Focusing on an existence that’s about avoiding stress means that we’re not putting our energy into channeling our stress toward good. We aren’t going to find much satisfaction with our lives if we’re only focusing on the negative.
Now, I’m not saying that we need to live our lives under massive amounts of stress. That’s unhealthy and unsustainable. In the U.S., 9 of the 10 most common causes of death are all linked to stress.
So no—stress is certainly not something we should seek after. However, because stress is unavoidable, we can be strategic about what stress we allow ourselves to experience. We can choose to align our stress with our mission in life.
Our time and energy are finite, and we have more control over what we give that time and energy to than we tend to think.
For example, if you’re in a job where you’re miserable or have a toxic boss, you’ll find yourself burning out quickly. Finding a new job can feel daunting, but that’s a choice that could lead to reduced stress over time.
So as we seek to align our stress with our goals, how do we evaluate what we give our time to?
First, consider your values, especially in your work and career. What drives you forward? What causes you to show up even when things are difficult? I discovered early on that I was drawn to work that integrated compassion and care for others. As a stress therapist, I have a lot of opportunities to do that as I walk alongside people sharing the difficulties of their lives. When I am aligned with living out my compassion, I look forward to my work and to showing up at my office daily.
So what values are important to you in the work that you do? Are you living out those values at your work?
Second, once you have identified your values, seek out ways you can increasingly bring those out in your workspace. It’s not enough to simply know what’s important to us; we have to behave and speak in ways that are aligned with those values. When we do this, we’re more satisfied with our lives, even when we do challenging work.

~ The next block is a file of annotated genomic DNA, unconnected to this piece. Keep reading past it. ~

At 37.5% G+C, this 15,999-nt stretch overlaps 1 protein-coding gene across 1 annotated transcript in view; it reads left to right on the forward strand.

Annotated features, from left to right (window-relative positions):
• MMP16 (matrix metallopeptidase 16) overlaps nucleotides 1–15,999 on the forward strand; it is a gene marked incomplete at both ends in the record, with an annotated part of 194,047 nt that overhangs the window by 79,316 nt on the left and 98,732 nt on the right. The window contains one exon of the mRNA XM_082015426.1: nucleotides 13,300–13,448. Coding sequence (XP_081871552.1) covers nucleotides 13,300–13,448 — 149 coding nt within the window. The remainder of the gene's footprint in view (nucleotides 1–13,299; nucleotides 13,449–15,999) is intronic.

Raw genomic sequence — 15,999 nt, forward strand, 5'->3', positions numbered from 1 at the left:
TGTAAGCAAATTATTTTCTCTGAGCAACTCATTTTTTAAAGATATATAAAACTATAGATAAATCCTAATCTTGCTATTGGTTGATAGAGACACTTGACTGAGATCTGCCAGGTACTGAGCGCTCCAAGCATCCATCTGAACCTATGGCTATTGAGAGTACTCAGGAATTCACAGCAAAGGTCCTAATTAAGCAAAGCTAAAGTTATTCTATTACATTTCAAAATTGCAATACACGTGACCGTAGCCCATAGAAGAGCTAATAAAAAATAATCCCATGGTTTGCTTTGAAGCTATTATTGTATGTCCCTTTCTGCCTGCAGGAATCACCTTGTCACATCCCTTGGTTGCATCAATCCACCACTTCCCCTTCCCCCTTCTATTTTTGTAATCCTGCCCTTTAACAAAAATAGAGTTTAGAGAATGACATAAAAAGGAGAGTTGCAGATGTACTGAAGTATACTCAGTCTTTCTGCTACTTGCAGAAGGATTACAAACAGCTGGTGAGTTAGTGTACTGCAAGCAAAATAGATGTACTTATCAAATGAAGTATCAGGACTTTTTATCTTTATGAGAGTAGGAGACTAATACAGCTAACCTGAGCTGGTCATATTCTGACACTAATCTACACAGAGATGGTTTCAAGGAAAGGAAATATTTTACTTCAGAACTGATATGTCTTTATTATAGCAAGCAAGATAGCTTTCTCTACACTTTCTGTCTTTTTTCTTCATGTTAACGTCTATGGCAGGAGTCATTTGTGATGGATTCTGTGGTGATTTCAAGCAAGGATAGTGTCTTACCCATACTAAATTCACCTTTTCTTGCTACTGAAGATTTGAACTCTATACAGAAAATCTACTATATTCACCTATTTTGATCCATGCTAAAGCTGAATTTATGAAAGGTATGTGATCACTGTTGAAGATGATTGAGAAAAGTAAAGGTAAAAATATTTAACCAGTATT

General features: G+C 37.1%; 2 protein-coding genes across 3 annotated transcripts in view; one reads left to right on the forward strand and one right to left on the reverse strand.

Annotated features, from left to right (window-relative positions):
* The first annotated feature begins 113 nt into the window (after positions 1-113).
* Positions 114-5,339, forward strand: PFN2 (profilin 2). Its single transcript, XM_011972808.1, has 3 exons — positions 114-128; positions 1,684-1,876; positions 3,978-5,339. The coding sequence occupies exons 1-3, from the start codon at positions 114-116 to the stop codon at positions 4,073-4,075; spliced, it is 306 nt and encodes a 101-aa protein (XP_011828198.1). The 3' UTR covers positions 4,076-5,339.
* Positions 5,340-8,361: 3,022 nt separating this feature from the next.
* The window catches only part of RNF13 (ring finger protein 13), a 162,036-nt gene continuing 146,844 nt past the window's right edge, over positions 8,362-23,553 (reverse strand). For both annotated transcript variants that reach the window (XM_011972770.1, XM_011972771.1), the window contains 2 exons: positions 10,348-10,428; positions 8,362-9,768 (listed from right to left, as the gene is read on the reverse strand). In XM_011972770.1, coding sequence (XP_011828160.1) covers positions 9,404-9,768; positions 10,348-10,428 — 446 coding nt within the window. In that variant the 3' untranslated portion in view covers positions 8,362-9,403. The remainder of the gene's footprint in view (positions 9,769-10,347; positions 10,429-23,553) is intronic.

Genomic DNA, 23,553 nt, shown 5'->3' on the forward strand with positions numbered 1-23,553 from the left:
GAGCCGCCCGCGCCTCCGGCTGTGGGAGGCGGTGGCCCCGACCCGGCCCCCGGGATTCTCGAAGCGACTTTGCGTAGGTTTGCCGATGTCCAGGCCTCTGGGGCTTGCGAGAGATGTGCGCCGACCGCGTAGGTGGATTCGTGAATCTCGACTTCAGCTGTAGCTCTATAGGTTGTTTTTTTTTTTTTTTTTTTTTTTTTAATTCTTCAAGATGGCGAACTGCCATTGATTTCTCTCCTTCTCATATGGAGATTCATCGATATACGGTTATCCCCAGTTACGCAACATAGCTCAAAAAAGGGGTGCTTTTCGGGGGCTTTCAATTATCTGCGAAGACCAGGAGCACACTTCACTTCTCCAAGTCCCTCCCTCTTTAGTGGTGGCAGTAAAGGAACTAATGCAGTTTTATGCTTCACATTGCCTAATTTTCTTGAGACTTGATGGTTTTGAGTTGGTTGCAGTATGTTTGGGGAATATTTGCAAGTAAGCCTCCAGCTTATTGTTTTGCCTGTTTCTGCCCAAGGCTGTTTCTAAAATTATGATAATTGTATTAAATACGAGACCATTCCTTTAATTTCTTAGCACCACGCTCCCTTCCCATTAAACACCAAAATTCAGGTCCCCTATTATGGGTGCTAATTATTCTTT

But what if you realize that you’re in a job where you don’t feel well aligned? What if you struggle to identify ways to live out your values in what you do? Then it may be time to consider an option for change:
Option 1: Leave your situation (find a new role, apply for a new job, get out).
Option 2: Change what you can (your mindset, your environment, have conversations with your team), and then accept what you cannot change.
Option 3: Do what you can to make things worse. (This, of course, is the least helpful option—and ironically, we choose this option all the time.)
Remembering that you have options, that there are elements that you can control, can have a big impact on how you make stress work for you. Your life doesn’t have to just happen to you. You get to have a say.
As Robert Eliot M.D. said, “Rule number one is, don’t sweat the small stuff. Rule number two is, it is all small stuff. And if you can’t fight or flee, flow.”
Fighting with the things that bring stress or running away from them can often make things worse. Learning how to flow—how to adapt your life to the stress you have—is how you can make stress work for you. That’s when your stress becomes a tool, and not an obstacle, on the path to your goals.